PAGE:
## Solutions for advanced problems "A" in October, 2002 |

In this page only the sketch of the solutions are published; in some cases only the final results. To achieve the maximum score in the competition more detailed solutions needed.

**A. 299.** *P* and *Q* are interior points of the square *ABCD* such that *PAQ*\(\displaystyle \angle\)= *PCQ*\(\displaystyle \angle\)= 45^{o}. Determine the length *PQ* in terms of the lengths *BP* and *DQ*.

**Solution.** Let *BP*=*p*, *DQ*=*q* and *PQ*=*x*. *x* needs to be expressed in terms of the lengths *p* and *q*.

One of the points *P* and *Q* lies in the interior of the triangle *ABC*, and the other in the interior of the triangle *ACD*. Thus there are two cases:

1. If *P* lies inside triangle *ABC* and *Q* lies inside triangle *ACD* then the orientations of both triangle *APQ* and triangle *CQP* are the same as that of the square *ABCD*.

Reflect the point *B* in the lines *AP* and *CP*; let the reflections be *U* and *V*, respectively. It follows from the reflection that *AU*=*AB*=*AD*, and by adding up the angles at vertex *A* we have *QAU*\(\displaystyle \angle\)=*DAQ*\(\displaystyle \angle\). Hence the triangles *AQU* and *AQD* are congruent. Analogously, the triangles *CQV* and *CQD* are also congruent.

It follows from the conruences that the angles marked with the same colour in the Figure are equal, *PU*=*PV*=*PB*=*p* and *QU*=*QV*=*QD*=*q*. The triangles *PQU* and *PQV* are congruent because they have pairwise equal sides. Thus their angles at *U* and *V* are equal. the sum of these two angles equals the sum of the angles of the square *ABCD* at *B* and *D*, therefore *PUQ*\(\displaystyle \angle\)=*PVQ*\(\displaystyle \angle\)=90^{o}. Hence with the Pythagorean theorem

\(\displaystyle x=\sqrt{p^2+q^2}.\)

It also follows from the reasoning that the angles marked blue and yellow are equal, so are the angles marked red and green, and the line segment *BP* is parallel to *QD*.

2. If *Q* lies iside the triangle *ABC* and *P* inside the triangle *ACD* then the triangles *APQ* and *CQP* both have the orientation opposite to that of the square *ABCD*. In that case, the solution is more complicated (and so is the result).

As seen above, the quadrilateral *QBPD* is a trapezium, its bases are *QB* and *PD*, and *PQ*^{2}=*BQ*^{2}+*DP*^{2}. It also follows from the arrangement of the points that *BP*>*DP* and *BQ*<*DQ*.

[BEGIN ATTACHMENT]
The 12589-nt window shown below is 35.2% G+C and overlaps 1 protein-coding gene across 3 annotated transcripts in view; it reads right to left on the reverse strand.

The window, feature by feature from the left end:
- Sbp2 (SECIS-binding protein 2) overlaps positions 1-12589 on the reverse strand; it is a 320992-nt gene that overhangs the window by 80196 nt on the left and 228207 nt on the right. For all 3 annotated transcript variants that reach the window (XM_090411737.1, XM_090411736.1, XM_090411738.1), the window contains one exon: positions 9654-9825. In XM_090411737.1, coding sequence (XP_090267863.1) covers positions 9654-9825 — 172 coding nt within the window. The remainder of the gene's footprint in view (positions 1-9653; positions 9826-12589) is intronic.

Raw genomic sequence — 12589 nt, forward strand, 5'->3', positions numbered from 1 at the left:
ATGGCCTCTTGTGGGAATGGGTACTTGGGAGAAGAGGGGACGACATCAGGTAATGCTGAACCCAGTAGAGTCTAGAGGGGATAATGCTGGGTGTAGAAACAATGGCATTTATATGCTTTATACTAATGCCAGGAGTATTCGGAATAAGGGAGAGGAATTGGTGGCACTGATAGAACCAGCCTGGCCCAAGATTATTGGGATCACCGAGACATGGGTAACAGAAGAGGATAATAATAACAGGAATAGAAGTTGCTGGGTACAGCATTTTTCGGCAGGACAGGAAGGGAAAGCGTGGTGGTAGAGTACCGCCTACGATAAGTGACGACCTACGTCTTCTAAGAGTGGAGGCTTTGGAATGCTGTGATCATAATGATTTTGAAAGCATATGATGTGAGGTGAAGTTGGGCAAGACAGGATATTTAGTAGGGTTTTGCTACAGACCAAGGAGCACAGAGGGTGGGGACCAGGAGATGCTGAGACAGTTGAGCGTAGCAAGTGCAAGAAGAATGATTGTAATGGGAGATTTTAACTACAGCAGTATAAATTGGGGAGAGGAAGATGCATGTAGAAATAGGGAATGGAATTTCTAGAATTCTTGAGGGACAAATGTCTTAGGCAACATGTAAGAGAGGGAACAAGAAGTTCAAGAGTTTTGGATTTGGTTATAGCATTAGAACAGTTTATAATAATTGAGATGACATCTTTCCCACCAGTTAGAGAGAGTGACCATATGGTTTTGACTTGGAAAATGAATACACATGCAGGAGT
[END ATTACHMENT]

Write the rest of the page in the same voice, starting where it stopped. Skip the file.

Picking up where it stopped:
We will first show that for every trapezium of this kind, there are suitable points *A* and *C*, such that *ABCD* is a square and *PAQ*\(\displaystyle \angle\)=*PCQ*\(\displaystyle \angle\)=45^{o}.

Let therefore *QBPD* be a trapezium in which *PQ*^{2}=*BQ*^{2}+*DP*^{2}. Let *U* and *V* be the two points with *QU*=*QV*=*BQ* and *PU*=*PV*=*DP*; let *U* lie on the same side of the diagonal *PQ* as the point *B*, and let *V* lie on the same side as the vertex *D*. The converse of the Pythagorean theorem implies that *PUQ*\(\displaystyle \angle\)=*PVQ*\(\displaystyle \angle\)=90^{o}.

Let *A* be the intersection of the bisectors of the angles *BQU* and *DPU*, and let *C* be the intersection of the bisectors of the angles *BQV* and *DPV*.

The line segments *AB*, *AU* and *AD* are equal in length since they are symmetrical about the lines *AQ* and *AP*. Similarly, *CB*=*CV*=*CD* because these three line segments are symmetrical about the lines *CQ* and *CP*. By adding up the angles of the hexagons *ABQUPD* and *CDPVQB* we have *PAQ*\(\displaystyle \angle\)=*PCQ*\(\displaystyle \angle\)=45^{o} and *PAD*\(\displaystyle \angle\)=*BCD*\(\displaystyle \angle\)=90^{o}. Hence the quadrilateral *ABCD*is a square.

It follows from the conditions *BP*>*DP* and *BQ*<*DQ* that the points *U* and *V* lie between the arms of the angles *PQB* and *QPD*, respectively. The points *A* and *B* as well as the points *C* and *D* lie on opposite sides of the line *PQ*, and the square *ABCD* really contains the line segment *PQ* in its interior.

Let *a* denote the side length of the square-val, and let *BQ*=*y*, *QD*=*z*. We are going to express *x* in terms of the lengths of the line segments *a*, *p*, *q*. The arrangement of the points shows that \(\displaystyle {1\over\sqrt2}a

As seen above, *x*^{2}=*y*^{2}+*z*^{2}. The line segment *BD* is the diagonal of the square, thus \(\displaystyle BD=\sqrt2a\).

Consider the trapezium *QBPD*. Let *QBP*\(\displaystyle \angle\)=\(\displaystyle \beta\) and *PDQ*\(\displaystyle \angle\)=\(\displaystyle \delta\). Apply the cosine rule to the triangles *QBP*, *BPD*, *PDQ* and *DQB*:

*x*^{2}=*p*^{2}+*y*^{2}-2*py*cos \(\displaystyle \beta\)

2*a*^{2}=*p*^{2}+*z*^{2}+2*pz*cos \(\displaystyle \beta\)

*x*^{2}=*q*^{2}+*z*^{2}-2*qz*cos \(\displaystyle \delta\)

2*a*^{2}=*q*^{2}+*y*^{2}+2*qy*cos \(\displaystyle \delta\)